Updated: June 5, 2017 2:01:55 pm
Had Flying Officer Nirmal Jit Singh Sekhon been alive today he would have been celebrating the 50th anniversary of the passing out of his course along with his fellow officers at Air Force Academy in Dundigul, near Hyderabad. However, the lone Param Vir Chakra awardee of the Indian Air Force will form part of the memories of the 97th General Duty Pilots course and 36th General Duty Navigators course when they meet on Sunday (June 4) at Hyderabad to mark the 50th anniversary of getting commissioned in the IAF.
The members of this course consider themselves special because of Sekhon and the fact that he was posthumously awarded the nation’s highest gallantry award while deployed at Srinagar airfield in the 1971 war. Special tributes will be paid to Flying Officer Nirmal Jit Singh Sekhon by his fellow coursemates who intend to reminisce about the time they spent together while under training.
As many as 168 pilots and 27 navigators had passed out on June 4, 1967 out of which 71 laid down their lives in combat operations and on active duty including flying accidents. Tributes will be paid at memorial at the Air Force Academy by the members ofe course in honour of those batchmates who lost their lives while answering the cal of duty.
Out of all the fellow officers who served with Flying Officer Sekhon, Wing Commander GM David (retd) is the one who saw him off on his last sortie when he took on four attacking Pakistani F-86 Sabres on December 14, 1971 in his Gnat aircraft. It was in this action, while chasing off the Pakistani attackers singlehandedly, that Sekhon’s aircraft got damaged in enemy firing and he dies in the ensuing crash.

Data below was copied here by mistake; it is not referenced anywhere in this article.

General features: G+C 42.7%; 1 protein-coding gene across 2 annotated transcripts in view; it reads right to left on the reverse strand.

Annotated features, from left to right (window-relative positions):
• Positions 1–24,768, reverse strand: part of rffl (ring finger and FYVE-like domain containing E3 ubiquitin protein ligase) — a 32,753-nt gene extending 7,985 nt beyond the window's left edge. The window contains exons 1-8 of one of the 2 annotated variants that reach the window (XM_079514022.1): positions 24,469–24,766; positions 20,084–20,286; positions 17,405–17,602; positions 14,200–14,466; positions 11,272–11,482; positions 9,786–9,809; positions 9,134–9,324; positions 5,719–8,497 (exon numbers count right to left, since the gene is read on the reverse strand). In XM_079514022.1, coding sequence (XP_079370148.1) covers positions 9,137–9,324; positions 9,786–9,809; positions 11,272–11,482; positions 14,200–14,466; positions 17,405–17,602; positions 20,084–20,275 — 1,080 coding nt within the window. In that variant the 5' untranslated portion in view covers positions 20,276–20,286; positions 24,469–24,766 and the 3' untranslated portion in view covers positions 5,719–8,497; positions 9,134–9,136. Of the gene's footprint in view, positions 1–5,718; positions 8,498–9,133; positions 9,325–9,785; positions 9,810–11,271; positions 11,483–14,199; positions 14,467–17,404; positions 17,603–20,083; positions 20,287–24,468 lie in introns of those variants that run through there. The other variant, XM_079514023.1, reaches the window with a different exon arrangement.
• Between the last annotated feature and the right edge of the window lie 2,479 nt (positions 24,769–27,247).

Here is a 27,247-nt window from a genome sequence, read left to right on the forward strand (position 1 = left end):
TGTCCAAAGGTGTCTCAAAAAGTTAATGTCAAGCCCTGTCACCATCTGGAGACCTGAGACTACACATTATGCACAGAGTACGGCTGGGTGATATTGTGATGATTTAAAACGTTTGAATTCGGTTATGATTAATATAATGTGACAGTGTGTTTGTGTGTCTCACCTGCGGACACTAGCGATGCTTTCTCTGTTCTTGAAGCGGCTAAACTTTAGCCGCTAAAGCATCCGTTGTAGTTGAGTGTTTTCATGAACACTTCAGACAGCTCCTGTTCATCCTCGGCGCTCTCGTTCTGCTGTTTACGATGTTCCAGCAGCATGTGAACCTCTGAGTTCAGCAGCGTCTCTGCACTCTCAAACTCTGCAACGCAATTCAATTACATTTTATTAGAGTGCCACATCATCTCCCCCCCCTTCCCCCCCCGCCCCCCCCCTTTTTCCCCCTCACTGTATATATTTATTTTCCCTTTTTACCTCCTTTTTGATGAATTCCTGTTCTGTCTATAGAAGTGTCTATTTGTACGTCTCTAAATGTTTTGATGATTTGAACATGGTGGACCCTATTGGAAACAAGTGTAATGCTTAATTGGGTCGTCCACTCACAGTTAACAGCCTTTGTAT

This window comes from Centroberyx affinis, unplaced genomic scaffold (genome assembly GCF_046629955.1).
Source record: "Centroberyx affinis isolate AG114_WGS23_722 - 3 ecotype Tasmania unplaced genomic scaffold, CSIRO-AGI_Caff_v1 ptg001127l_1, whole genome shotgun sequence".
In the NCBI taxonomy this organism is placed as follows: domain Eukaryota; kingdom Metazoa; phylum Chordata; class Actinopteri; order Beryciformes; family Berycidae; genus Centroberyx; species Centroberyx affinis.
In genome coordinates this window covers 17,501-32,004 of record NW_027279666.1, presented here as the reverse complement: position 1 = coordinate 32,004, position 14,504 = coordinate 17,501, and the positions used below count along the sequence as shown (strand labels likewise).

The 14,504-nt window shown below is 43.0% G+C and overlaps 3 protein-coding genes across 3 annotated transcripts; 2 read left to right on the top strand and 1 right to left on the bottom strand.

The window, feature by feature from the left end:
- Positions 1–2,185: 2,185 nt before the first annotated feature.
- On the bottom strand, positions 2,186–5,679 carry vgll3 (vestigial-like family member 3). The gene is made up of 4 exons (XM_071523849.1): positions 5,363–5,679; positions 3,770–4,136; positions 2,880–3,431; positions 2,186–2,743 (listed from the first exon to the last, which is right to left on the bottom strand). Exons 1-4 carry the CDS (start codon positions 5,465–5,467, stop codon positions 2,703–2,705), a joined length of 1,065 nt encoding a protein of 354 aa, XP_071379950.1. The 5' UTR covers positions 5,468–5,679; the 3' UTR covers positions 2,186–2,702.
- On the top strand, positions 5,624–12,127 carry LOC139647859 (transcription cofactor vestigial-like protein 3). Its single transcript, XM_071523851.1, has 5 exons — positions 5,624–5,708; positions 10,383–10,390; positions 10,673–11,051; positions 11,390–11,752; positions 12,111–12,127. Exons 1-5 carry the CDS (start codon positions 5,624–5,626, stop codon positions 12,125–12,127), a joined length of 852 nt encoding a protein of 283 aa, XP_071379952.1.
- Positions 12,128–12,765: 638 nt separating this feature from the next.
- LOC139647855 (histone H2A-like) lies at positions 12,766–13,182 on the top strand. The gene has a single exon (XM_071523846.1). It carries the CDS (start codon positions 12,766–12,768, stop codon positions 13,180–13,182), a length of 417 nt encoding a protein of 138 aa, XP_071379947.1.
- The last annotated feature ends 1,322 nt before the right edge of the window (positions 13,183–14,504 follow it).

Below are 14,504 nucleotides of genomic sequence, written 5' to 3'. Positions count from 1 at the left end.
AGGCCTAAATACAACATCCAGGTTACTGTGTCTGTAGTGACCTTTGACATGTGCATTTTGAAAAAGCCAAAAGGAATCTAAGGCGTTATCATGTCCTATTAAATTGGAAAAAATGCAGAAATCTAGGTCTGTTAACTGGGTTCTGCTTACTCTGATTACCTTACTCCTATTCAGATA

Recalling Sekhon, Wing Commander David told The Indian Express that both used to stay together in the same block. “He was an excellent human being, not given to boasting or false bravado. His only passion in life was to fly the G Bird (as the Gnat was known) to the best of his ability”. David added that Sekhon was so tall that he barely fitted into the Gnat cockpit even with the ejection seat in the fully down position. “We suspect he cheated on his height a bit so that he would be accepted on the Gnat,” he said jocularly.
Narrating the sequence of events of the action in which Sekhon earned the Param Vir Chakra and he saw as an eyewitness, David said that the F-86 Sabre was known to turn better than the Gnat. “I think that during the battle, Sekhon may have proved everyone wrong because he held the turn with the Sabres even with his underwing external tanks laden with fuel. He shot the first Sabre with his wing tanks on. He jettisoned his external wing tanks, and using the superior power of the Gnat to close in to shoot at the second Sabre. He must have been overwhelmed by the closeness of the Sabre in front of him. All along he was aware of one of the escorting Sabres manouvering to shoot him. He thought that he would get F-86 in front before he got shot. That was the unflinching courage of the man and his supreme confidence in his machine,” he said.
Wg Cdr CS Grewal (retd), who was a room mate of Sekhon during the academy days, recalls him as a quite person who was always polite. “He would call every body ‘brother’ and was most affable. After our initial training we parted ways as he went for advanced training to Kanpur. We are proud that 50 years ago he passed out with us and today we remember his sacrifice for the country”.
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